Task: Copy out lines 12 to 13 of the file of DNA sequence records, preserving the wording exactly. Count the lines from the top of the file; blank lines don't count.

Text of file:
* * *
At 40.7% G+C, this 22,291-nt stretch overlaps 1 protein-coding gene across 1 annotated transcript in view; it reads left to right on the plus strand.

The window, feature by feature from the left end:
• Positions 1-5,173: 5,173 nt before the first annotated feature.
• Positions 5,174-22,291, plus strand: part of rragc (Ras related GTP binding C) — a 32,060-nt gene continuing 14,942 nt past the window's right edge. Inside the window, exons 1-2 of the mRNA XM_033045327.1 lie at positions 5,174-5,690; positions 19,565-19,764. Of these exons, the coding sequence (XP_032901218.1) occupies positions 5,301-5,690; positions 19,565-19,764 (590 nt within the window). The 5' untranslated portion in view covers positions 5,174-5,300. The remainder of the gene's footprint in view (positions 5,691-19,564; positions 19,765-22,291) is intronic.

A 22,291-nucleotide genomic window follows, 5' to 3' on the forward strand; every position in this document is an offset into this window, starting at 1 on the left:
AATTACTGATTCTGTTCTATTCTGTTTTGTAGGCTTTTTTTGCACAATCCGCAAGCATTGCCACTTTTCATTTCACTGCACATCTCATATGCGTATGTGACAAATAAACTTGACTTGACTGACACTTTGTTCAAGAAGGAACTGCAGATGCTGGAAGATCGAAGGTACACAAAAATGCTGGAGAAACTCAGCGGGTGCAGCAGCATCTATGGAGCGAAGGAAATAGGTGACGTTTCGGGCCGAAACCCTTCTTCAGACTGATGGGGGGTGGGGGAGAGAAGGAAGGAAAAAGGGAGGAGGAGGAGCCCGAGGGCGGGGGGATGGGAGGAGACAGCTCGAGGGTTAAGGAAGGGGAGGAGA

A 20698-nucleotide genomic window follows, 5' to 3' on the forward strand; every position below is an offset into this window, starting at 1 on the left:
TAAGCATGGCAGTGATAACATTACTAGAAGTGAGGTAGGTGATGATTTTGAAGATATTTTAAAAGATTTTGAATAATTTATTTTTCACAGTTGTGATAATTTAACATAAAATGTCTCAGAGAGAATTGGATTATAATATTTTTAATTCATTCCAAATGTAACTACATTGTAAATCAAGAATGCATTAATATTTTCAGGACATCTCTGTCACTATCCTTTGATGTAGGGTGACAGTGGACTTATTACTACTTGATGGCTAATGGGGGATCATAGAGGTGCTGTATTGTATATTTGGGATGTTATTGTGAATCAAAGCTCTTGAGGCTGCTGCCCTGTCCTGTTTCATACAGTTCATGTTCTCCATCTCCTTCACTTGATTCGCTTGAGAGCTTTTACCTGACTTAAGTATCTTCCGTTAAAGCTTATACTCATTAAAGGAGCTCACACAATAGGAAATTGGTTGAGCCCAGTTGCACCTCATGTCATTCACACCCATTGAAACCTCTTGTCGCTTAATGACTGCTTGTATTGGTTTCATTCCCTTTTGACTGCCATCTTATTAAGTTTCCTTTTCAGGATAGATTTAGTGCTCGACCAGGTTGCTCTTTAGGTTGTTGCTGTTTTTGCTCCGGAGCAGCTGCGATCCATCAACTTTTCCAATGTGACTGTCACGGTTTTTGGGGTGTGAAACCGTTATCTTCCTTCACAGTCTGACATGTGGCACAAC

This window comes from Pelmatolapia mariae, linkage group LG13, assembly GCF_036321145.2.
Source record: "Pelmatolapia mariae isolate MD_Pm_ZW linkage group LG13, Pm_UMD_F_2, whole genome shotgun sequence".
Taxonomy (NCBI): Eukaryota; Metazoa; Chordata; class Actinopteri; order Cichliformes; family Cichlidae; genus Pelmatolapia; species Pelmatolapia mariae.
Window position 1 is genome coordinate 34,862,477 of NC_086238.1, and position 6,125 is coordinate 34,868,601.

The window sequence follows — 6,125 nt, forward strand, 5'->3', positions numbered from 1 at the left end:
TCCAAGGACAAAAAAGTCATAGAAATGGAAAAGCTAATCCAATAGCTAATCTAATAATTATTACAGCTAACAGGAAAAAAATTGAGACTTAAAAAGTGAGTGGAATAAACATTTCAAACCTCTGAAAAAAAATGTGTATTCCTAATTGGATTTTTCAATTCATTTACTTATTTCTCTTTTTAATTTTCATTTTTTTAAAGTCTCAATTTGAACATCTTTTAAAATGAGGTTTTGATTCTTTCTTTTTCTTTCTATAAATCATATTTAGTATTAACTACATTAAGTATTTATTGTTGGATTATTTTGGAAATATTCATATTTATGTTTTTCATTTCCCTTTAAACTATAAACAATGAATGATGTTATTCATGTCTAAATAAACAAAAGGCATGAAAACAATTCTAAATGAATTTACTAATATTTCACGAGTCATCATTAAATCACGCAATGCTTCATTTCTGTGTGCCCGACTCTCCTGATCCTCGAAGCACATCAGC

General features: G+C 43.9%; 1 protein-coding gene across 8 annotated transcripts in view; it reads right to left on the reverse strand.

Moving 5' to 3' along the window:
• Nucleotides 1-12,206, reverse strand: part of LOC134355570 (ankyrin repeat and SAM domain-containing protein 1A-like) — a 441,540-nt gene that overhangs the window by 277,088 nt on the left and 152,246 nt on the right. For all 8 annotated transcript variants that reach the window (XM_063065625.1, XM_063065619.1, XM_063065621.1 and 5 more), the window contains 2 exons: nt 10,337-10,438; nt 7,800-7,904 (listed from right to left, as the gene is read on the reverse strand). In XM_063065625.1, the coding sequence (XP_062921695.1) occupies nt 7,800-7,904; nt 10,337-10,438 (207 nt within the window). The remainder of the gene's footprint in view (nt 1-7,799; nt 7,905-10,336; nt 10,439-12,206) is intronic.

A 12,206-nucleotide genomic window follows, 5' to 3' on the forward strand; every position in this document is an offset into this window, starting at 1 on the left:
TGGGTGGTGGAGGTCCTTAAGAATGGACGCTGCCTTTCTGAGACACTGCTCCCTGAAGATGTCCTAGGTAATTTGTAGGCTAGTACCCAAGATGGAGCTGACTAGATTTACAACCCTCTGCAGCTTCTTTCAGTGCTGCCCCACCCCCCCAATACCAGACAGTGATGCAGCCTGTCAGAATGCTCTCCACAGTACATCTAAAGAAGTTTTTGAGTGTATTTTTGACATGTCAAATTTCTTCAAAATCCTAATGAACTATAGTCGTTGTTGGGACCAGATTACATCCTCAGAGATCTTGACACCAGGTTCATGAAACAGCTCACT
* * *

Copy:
Window position 1 is genome coordinate 34,862,477 of NC_086238.1, and position 6,125 is coordinate 34,868,601.

The window sequence follows — 6,125 nt, forward strand, 5'->3', positions numbered from 1 at the left end: